I just got off the phone with the amazing Dikran Tulaine, who is planning four performances at Stage Left, my 45-seat performance space here in NYC. He’s going to be sharing theatricalized stories by Balzac and Dickens, and he excels at it. He told me one of the reasons he loves to perform here is because the space is so intimate. And it is. When we have a full house, the audience is about a foot away from the lip of the stage. Some new performers are initially uncomfortable with that tiny gap between them and the house. They tell me that they prefer not to see the audience. I came to theatre from a career in standup comedy, and I have always loved seeing the audience. I think it’s easier to play to an audience that you can see. And even after I became an actor, I still loved it.
Some people think it interferes with the “fourth-wall”, but I disagree. I find that you can blur your vision when necessary and let the audience be a sort of tapestry, and then re-focus when it’s time to share the action with them again. Dikran feels the same way. We both love that intimate feeling, which is one of the best things about Stage Left, and one of the most remarked-upon. Indeed, when you step into the lobby, you prepare yourself for intimacy, because it’s not a typical black box. The beautifully decorated lobby feels like a home, with French gold walls, recessed lighting, art and sculpture. There are comfortable velvet covered benches, and tall, inviting double doors into the performing space.
Over the past year, we have developed a growing audience for the intimate shows at Stage Left, and 2014 will be more of the same. We will also be presenting a story hour once a month, which I am co-hosting with Susan Laubach. I set up the stage with a chair and side table, a small pool of light, and the audience sits in a semi-circle, with house lights on so we can all see each other. The audience members are free to get up and refill their glasses, or grab another cookie, during the show (they tend to be enrapt so no one has taken me up on that yet). It’s like a large living room, with performance.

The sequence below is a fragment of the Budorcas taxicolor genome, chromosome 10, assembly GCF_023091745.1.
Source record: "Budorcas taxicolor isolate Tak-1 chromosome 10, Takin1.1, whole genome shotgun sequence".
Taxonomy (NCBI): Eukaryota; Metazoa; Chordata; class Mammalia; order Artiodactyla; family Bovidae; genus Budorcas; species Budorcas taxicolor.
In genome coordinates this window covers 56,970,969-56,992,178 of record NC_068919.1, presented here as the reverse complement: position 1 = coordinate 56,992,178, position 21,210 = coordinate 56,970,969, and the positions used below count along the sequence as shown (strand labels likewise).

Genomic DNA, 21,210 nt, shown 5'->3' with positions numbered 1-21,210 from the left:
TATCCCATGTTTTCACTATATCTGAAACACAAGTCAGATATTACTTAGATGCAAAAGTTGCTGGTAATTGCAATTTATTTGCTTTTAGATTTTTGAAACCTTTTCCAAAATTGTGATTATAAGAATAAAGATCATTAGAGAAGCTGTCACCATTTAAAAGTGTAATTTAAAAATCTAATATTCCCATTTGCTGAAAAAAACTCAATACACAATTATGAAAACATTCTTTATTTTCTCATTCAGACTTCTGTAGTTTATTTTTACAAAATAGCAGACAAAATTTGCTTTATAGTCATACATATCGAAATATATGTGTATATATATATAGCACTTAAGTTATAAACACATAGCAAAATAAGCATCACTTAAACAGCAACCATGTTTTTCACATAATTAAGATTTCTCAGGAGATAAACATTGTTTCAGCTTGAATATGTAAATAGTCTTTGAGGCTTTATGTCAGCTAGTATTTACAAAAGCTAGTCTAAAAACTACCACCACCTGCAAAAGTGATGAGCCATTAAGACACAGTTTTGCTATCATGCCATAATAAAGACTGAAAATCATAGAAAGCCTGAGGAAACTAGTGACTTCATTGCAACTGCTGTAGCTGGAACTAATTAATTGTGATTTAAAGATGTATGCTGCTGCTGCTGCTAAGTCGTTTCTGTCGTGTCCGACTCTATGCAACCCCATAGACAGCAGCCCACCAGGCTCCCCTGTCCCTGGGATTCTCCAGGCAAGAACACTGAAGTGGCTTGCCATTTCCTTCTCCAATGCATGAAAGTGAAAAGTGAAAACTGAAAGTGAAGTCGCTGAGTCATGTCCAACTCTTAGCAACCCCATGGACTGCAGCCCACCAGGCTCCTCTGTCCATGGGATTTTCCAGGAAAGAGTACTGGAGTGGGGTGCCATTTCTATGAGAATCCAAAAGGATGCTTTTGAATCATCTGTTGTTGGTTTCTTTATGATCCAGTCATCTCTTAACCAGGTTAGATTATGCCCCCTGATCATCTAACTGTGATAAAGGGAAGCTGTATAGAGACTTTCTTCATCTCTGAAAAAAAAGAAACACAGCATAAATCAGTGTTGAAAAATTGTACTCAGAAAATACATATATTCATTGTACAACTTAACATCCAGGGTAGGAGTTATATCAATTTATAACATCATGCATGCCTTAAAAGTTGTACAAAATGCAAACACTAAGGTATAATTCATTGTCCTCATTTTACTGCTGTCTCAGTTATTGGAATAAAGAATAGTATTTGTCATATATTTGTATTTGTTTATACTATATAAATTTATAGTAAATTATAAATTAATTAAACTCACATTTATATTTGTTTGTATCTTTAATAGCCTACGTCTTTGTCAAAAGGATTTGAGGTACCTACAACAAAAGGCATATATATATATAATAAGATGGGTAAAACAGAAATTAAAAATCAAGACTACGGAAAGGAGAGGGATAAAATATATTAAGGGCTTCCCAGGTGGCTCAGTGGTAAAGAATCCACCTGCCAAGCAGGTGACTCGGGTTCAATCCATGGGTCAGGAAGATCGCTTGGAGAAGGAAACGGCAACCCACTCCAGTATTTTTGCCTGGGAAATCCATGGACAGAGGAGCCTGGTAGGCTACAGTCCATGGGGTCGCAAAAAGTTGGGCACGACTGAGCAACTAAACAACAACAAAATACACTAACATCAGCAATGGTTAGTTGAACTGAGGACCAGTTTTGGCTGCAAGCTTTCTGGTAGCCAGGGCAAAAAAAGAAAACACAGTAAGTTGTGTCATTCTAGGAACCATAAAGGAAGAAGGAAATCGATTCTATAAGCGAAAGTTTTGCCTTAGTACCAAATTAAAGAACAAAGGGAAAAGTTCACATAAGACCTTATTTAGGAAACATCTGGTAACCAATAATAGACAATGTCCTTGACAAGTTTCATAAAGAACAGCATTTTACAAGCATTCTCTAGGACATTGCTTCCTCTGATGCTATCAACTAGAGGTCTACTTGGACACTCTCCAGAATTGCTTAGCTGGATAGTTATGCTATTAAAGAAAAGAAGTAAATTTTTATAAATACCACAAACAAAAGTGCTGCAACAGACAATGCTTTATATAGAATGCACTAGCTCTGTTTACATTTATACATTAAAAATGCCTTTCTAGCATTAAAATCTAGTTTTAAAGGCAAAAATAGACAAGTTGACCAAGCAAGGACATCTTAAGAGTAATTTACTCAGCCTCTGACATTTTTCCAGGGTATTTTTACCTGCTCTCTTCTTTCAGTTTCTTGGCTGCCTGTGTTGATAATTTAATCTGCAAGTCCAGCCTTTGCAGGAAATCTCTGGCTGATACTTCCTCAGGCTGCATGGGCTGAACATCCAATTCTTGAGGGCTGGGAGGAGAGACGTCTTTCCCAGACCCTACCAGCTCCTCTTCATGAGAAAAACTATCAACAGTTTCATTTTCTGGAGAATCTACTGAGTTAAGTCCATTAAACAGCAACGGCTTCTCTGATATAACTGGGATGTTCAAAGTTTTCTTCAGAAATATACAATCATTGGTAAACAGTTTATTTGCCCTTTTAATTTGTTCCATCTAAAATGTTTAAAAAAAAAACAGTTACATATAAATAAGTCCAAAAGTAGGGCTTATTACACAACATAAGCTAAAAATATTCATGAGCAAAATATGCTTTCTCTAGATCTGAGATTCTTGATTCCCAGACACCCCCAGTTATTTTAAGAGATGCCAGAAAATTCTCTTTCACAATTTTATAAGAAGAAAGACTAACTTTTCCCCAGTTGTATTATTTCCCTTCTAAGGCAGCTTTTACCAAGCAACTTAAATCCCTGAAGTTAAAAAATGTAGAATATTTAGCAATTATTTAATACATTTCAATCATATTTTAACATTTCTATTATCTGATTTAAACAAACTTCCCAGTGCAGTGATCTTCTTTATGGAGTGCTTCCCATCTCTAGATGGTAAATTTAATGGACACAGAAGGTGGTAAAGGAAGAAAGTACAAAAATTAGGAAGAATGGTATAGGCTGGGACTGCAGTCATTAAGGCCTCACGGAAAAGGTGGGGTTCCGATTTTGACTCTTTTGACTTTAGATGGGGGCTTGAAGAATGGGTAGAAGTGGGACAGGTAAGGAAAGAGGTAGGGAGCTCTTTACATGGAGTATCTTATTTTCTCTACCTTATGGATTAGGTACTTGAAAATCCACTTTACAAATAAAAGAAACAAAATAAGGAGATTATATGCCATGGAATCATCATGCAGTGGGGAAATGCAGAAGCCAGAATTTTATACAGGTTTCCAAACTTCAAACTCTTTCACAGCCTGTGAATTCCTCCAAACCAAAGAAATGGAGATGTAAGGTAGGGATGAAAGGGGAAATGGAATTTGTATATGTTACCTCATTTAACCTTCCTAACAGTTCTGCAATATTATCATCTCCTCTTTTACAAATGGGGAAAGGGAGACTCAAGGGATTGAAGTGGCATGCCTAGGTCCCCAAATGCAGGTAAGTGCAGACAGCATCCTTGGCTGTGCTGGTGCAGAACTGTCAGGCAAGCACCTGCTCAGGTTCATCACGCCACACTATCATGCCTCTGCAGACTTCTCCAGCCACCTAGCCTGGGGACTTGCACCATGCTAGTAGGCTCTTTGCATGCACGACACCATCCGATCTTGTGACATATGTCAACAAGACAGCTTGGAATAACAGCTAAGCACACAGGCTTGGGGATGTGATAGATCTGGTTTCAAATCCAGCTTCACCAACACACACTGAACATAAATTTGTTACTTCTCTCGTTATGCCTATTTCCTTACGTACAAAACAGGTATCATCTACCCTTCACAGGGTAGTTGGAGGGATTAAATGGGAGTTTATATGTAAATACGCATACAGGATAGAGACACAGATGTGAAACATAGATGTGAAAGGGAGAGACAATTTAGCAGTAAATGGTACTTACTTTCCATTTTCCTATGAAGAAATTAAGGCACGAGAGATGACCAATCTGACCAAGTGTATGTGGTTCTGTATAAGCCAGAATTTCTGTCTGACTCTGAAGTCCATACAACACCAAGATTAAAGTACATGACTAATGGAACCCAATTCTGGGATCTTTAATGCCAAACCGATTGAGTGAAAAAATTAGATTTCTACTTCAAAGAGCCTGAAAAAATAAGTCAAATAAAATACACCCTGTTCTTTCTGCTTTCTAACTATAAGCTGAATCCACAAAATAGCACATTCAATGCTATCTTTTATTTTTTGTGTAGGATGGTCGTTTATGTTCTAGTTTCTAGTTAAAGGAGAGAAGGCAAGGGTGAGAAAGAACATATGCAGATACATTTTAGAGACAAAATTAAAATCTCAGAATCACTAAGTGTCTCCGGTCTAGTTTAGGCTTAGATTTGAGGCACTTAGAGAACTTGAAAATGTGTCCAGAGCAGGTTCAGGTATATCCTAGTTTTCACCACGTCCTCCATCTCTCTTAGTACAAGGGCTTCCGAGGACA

I have heard from some of my Broadway-connected friends that some of the prominent actors there are also yearning for more intimacy in their performances, and wishing for opportunities to reclaim the intimacy they felt in their early days in theatre– to actually be with the audience. I hope to entice some of them to Stage Left. I am in the process of bringing one of the original cast members of The Lion in Winter here for a screening and conversation with the audience, which will be a first for Stage Left, and an unusual and delightful event.
We also do a lot of vaudeville style performance here. My monthly erotica show, Forbidden Kiss LIVE, includes lots of bits with audience participation, and we enter the stage through the house, and invite the audience to play with us. It’s part of the charm of what I call our “sexy cabaret.” Lucie Pohl did a Carol Burnett style entrance last night, mopping the stage and talking to the audience. It simply feels good for the actor and audience to have access to each other, and I am happy to be promoting it.
Next step – immersive theatre. I have some ideas.